|Publication number||US4831184 A|
|Application number||US 06/465,940|
|Publication date||May 16, 1989|
|Filing date||Feb 14, 1983|
|Priority date||Mar 30, 1981|
|Publication number||06465940, 465940, US 4831184 A, US 4831184A, US-A-4831184, US4831184 A, US4831184A|
|Inventors||Raymond D. Youssefyeh, Jerry W. Skiles, John T. Suh, Howard Jones|
|Original Assignee||Rorer Pharmaceutical Corporation|
|Export Citation||BiBTeX, EndNote, RefMan|
|Patent Citations (1), Referenced by (2), Classifications (13), Legal Events (8)|
|External Links: USPTO, USPTO Assignment, Espacenet|
This application is a continuation-in-part based on U.S. patent application Ser. No. 248,172 filed Mar. 30, 1981.
This invention relates to new chemical compounds having valuable pharmaceutical activity. It particularly relates to stereoisomeric compounds possessing hypertensive and angiotensin converting enzyme inhibitory activity and having the structure ##STR2## wherein
R and R9 are independently hydroxy, lower alkoxy, lower alkenoxy, di(lower alkyl)amino-lower alkoxy, hydroxy-lower alkoxy, acylamino-lower alkoxy, acryloxy-lower alkoxy, aryloxy, aryloxyl-lower alkoxy, amino, lower alkylamino, di-lower alkylamino, hydroxyamino, or aryl-lower alkylamino;
R1, R2, R3, R4, R5, R7 and R8 are independently hydrogen, alkyl, alkenyl or alkynyl containing up to 20 carbon atoms, aryl or aryl-lower alkyl having from 7 to 12 carbon atoms, heterocyclic or heterocyclic-lower alkyl having from 6 to 12 carbon atoms, cycloalkyl or cycloalkyl-alkyl containing up to 20 carbon atoms in the cycloalkyl group, provided that each of R1 and R2 and R4 and R5 are different;
R2 and R3 taken together with the carbon and nitrogen to which they are respectively attached and R3 and R5 taken together with the nitrogen and carbon to which they are respectively attached form an N-heterocycle containing from 3 to 5 carbon atoms or 2 to 4 carbon atoms and a sulfur atom;
R6 is cycloalkyl, polycycloalkyl, partially saturated cycloalkyl and polycycloalkyl, cycloalkyl-lower alkyl, aryl, aryl-lower alkyl, aryl-lower alkenyl, aryl-lower alkynyl; and wherein each chiral center is in the (S) configuration;
and salts thereof with acids or bases especially pharmaceutically acceptable acid and base salts.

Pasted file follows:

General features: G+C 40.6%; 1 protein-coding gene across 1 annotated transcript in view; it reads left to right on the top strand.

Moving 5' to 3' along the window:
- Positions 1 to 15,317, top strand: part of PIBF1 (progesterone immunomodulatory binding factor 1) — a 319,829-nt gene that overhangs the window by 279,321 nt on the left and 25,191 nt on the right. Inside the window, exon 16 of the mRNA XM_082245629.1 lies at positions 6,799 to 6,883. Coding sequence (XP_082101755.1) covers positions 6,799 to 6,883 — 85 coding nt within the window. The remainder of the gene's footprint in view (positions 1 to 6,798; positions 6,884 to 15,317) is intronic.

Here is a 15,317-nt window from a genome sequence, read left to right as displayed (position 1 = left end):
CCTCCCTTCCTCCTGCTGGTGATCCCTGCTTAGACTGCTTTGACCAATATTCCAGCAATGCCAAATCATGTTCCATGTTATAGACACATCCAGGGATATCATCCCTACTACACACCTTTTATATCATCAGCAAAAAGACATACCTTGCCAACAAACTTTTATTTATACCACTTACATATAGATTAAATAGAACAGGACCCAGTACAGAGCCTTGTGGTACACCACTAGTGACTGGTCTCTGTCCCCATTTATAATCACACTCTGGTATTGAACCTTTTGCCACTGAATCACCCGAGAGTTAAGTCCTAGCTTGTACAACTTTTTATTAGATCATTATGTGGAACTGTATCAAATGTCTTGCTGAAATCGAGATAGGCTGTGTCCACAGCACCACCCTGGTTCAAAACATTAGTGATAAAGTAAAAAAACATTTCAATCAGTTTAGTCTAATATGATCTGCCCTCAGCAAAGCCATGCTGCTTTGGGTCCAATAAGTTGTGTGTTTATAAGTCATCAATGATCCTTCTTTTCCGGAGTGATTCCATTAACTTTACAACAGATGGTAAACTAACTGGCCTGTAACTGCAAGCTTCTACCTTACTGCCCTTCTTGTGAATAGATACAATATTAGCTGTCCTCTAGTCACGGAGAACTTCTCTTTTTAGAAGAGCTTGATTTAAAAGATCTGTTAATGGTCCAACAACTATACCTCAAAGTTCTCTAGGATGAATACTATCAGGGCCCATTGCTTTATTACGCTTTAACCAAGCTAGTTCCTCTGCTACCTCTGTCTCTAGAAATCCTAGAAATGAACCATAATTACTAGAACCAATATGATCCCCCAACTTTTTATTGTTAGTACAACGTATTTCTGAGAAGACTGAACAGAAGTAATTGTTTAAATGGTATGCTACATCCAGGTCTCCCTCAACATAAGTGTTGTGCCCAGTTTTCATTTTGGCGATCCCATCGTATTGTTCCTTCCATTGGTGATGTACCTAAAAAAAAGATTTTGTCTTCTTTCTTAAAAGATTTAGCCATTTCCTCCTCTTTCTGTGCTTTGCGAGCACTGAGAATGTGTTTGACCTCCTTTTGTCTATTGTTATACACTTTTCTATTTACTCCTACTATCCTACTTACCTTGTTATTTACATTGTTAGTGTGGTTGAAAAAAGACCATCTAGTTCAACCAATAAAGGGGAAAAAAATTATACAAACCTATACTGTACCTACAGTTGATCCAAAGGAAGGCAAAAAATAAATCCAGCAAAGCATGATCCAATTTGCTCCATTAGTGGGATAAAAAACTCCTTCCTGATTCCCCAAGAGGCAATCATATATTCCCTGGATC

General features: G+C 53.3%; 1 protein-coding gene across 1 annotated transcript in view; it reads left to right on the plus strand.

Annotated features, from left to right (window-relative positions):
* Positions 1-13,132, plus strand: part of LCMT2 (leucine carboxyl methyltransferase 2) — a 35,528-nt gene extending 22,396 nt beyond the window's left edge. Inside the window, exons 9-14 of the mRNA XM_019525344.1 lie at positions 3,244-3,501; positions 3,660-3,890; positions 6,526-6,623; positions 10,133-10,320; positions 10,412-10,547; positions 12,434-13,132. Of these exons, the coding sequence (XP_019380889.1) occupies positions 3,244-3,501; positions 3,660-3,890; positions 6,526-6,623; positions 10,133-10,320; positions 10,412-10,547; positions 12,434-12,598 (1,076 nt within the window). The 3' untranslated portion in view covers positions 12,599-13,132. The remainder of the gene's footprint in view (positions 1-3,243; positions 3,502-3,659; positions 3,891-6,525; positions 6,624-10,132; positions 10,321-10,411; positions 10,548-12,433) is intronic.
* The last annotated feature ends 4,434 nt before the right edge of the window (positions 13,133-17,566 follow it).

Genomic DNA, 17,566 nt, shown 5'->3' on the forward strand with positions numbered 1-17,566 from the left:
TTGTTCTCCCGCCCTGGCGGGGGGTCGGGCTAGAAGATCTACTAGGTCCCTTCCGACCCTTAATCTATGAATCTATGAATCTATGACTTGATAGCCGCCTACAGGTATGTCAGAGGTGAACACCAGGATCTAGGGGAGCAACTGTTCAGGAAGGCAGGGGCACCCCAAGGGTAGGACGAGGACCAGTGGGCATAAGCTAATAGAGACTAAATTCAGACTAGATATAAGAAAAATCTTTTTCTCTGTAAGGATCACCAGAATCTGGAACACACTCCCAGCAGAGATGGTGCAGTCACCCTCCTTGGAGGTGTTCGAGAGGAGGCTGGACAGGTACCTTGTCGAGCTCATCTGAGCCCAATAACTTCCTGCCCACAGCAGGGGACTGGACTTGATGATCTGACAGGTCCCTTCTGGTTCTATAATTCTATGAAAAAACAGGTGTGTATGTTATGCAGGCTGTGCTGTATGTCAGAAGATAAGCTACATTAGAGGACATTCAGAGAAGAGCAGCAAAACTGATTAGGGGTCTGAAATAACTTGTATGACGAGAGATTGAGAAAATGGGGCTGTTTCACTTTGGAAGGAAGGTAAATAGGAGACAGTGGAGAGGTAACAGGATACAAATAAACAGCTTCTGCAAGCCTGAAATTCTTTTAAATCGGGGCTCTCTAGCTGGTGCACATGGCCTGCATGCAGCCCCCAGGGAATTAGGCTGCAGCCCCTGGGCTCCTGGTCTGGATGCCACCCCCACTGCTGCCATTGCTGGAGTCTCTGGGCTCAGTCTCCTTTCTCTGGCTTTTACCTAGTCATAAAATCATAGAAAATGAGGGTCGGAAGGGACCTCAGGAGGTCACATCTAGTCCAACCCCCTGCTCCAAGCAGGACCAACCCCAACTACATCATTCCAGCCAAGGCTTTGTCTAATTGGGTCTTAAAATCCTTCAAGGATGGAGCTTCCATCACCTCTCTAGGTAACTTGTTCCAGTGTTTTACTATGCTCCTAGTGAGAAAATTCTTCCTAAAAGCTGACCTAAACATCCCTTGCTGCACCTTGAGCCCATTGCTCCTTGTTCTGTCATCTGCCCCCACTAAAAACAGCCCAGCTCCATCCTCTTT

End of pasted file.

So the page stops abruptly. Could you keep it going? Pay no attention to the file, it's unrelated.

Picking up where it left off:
The alkyl groups per se or when present as substituents are preferably lower alkyl containing from 1 to 6 carbon atoms and may be straight chain or branched. These groups include methyl, ethyl, propyl, iso-propyl, butyl, isobutyl, amyl, hexyl and the like.
The alkenyl and alkynyl groups per se or when present as substituents preferably contain from 2 to 6 carbon atoms and may be straight chain or branched. These groups include vinyl, propenyl, allyl, isopropenyl, ethynyl and the like.
The alkyl, alkenyl, and alkynyl groups may carry substituents such as hydroxy, lower alkoxy, thio, lower alkylmercapto, amino, lower alkylamino, di(lower alkyl) amino, halogen, and nitro.
The aryllower alkyl and heterocycliclower alkyl groups include benzyl, phenethyl, napthylmethyl, indolylethyl, indanylmethyl, indanylethyl and the like.
The cycloalkyl groups may be mono or polycyclic and contain from 3 to 20 carbons. These groups include cyclopropyl, cyclopentyl, cyclohexyl, cycloheptyl, bornyl, nor-bornyl, indanyl and the like. These groups may be partially unsaturated and carry substituents such as halogen, hydroxy, lower alkyl, lower alkoxy, amino lower alkylamino, di (lower alkyl) amino, thiol, lower alkylmercapto, nitro, and trifluoromethyl.
The aryl groups contain from 6 to 10 carbon atoms and include such groups as phenyl and α or β-naphthyl and fused phenyl-cycloalkyl such as indanyl.